The New Rules of Covid-Etiquette: Be Awkward, Not Rude
(Bloomberg Businessweek) -- Social interactions were relatively easy to ignore during lockdown, but they’ve been thrust into the spotlight as people take vacations, back-to-school plans form, and restaurants reopen. It seems everyone has to make up their own rules of behavior.
Enter the etiquette experts, whose advice now extends beyond simple socializing to mitigating the virus. A switch-up in protocols is nothing new, they say: In medieval times, knights would raise their face mask to signal friendly intent, a gesture that evolved into the hat tip in Western societies in the 19th and 20th centuries.
What’s changed is the speed at which our habits have been transformed, says Maryanne Parker, founder of Manor of Manners in San Diego. “Before it would take years and years to develop, but everything happened so sudden. Now it’s just crazy.”
Because of this rapid shift, these proponents of proper conduct urge more patience and goodwill from everyone involved. “For us to survive, we have to change,” Parker says. “We have to adjust if we want to be part of a healthy society.”
Here, she and four other etiquette authorities deliver the final word—at least for now—on how to be polite even in a pandemic.
How should I greet people?
Instead of a handshake, Jodi Smith, president of Mannersmith Etiquette Consulting in Marblehead, Mass., recommends choosing phrases that a warm embrace would otherwise convey. “I’m so excited to meet you” is one option, or “I would love to shake your hand, but we’re going to have to wait until 2021.”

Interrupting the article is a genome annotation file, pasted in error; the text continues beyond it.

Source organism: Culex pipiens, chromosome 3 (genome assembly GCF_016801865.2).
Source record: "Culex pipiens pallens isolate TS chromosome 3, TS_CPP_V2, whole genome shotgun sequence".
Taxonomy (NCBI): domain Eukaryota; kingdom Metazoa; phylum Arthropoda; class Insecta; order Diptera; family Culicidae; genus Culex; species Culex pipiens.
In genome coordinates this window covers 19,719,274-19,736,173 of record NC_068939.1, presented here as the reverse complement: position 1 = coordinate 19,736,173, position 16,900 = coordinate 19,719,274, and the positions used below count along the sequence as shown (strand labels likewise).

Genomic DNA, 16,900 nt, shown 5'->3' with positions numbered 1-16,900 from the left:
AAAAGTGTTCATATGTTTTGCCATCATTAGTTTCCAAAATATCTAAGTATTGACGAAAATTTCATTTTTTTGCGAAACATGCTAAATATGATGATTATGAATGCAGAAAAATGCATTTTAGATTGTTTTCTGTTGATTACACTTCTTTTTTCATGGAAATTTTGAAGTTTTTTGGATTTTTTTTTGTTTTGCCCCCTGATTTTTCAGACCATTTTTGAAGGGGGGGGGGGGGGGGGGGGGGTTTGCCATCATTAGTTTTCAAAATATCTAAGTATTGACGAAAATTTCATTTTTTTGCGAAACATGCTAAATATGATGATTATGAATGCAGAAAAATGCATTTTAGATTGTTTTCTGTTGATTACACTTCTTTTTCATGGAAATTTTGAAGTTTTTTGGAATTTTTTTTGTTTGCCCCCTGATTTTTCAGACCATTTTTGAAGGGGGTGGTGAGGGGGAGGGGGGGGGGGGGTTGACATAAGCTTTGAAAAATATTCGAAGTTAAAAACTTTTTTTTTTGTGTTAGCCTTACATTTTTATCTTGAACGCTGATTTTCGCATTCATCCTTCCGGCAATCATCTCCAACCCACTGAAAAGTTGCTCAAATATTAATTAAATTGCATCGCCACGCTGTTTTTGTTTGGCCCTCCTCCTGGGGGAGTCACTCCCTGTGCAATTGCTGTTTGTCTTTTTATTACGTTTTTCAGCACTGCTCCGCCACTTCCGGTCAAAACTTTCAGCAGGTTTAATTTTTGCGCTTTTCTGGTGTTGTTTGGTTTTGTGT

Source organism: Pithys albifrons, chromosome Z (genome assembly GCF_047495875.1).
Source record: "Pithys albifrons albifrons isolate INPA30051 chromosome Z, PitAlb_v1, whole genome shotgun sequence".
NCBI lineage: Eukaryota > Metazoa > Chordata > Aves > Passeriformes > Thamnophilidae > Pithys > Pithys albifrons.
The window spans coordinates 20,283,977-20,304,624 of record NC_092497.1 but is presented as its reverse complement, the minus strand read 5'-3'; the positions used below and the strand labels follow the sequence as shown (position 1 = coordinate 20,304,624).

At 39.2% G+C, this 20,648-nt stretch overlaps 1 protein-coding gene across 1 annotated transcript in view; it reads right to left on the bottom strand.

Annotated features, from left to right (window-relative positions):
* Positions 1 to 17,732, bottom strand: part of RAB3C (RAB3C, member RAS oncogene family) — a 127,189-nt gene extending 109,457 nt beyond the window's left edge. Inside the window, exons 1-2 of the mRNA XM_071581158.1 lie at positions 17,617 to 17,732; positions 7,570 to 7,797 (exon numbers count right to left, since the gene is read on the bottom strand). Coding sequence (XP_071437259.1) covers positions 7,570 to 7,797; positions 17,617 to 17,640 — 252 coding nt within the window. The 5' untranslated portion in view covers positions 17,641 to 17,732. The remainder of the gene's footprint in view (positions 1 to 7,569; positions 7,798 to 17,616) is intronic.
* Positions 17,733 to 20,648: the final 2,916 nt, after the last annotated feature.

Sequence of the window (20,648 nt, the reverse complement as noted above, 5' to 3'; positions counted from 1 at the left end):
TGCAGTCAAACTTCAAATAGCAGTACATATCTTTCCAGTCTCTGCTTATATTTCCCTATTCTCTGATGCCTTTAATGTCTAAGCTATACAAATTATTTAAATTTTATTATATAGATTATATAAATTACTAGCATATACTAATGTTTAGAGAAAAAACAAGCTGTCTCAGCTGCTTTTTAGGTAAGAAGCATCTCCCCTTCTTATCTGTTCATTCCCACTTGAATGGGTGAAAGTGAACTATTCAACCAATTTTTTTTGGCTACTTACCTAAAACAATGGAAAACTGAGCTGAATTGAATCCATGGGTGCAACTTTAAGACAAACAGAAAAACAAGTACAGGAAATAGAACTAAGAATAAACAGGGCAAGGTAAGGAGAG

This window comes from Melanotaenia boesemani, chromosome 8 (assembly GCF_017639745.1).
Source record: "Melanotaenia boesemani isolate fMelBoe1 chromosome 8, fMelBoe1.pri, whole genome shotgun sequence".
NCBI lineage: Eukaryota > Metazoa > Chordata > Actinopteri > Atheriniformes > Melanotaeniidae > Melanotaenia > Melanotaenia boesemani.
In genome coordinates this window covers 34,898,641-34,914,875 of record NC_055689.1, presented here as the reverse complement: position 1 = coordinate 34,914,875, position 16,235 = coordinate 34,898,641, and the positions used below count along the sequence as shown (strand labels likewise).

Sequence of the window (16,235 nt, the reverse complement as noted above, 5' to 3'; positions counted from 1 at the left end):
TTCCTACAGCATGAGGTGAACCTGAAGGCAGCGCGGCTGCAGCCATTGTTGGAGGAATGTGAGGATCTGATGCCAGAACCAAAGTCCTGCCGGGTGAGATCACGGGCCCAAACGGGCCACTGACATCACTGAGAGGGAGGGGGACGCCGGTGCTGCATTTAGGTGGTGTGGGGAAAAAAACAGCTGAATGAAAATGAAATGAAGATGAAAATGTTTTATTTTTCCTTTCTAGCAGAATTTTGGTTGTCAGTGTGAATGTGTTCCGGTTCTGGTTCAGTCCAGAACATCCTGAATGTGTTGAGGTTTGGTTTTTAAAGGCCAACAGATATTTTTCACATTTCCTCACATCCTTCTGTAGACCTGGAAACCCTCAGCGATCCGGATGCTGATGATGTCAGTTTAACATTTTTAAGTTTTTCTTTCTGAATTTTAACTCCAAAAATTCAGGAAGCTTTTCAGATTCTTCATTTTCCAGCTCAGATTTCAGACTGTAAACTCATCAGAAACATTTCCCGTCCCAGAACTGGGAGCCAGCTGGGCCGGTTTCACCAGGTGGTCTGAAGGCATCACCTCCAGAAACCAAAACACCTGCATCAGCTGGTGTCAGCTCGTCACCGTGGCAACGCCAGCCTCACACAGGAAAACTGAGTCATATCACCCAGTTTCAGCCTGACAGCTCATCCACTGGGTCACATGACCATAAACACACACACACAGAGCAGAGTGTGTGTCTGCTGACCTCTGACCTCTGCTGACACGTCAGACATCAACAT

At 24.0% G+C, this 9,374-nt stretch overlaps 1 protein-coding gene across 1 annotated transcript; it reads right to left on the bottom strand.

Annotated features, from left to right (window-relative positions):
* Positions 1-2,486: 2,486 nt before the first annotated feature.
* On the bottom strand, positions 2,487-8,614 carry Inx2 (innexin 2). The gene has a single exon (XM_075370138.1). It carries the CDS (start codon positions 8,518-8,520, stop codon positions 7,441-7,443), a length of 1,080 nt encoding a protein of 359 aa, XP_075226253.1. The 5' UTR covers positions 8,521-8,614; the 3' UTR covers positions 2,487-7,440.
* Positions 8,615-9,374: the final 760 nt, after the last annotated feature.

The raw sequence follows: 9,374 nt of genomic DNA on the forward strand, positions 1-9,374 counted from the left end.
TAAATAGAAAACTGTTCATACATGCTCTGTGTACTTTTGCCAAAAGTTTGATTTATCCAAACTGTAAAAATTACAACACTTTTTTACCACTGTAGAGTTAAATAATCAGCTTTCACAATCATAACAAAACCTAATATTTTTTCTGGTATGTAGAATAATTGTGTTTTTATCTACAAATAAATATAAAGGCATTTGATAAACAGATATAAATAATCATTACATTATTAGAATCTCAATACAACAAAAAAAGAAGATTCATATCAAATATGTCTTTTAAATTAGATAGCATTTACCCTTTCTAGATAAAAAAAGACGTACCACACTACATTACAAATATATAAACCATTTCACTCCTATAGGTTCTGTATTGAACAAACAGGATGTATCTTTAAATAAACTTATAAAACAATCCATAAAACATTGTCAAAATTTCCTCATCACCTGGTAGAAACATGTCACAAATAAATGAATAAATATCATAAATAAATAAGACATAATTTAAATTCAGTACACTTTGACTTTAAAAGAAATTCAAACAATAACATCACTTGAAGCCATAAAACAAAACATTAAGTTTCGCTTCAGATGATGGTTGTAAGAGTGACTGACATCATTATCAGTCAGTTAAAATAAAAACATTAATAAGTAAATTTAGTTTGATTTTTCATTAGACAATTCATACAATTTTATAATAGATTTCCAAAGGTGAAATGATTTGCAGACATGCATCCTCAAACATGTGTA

What if they get offended?
If possible, lay out expectations beforehand when arranging plans. “I want people to be as clear as possible what is going to happen when meeting somebody,” Smith says. You could say, for instance, “I just want to let you know, normally I would shake your hand, but in this case, I will not.” An assertive heads-up is best. “Whenever there is ambiguity,” she says, “people get nervous.”
What if someone goes in for a hug?
Old habits die hard. To stop an incoming hug, David Coggins, author of Men and Manners, suggests staying 6 feet apart. “That’s a long way for someone to lunge at you,” he says. If a friend is intent on a handshake, Smith recommends clasping your hands in front of you—rather than jumping back or pulling your hands away—and offering a bow or nod. A little humor helps, too, especially among friends. Make a joke, Coggins says, like “I’m keeping my hands to myself,” or “It’s been six months since I’ve hugged someone, and I’m keeping the streak going.”
Should I attend a social event?
As people begin to venture out of strict isolation and meet up with friends, it becomes important to communicate your safety concerns. There’s nothing wrong with asking for more details about an event you’re invited to, whether it’s an outdoor cocktail hour or backyard barbecue. Jacqueline Whitmore, founder of the Protocol School of Palm Beach, suggests saying, “I’m practicing social distancing, but I’d love to come. Can you tell me more about your plan for the party?” Ask about the number of guests, whether it will be indoors, if food will be shared, and what the mask protocol will be.
How do I say no?
If what they say doesn’t sound safe, it’s fine to decline, no excuse required. Diane Gottsman, founder of the Protocol School of Texas in San Antonio, suggests saying “I’m looking forward to seeing you in the near future” to help smooth over hurt feelings.
What if I’m invited to stay overnight with a friend?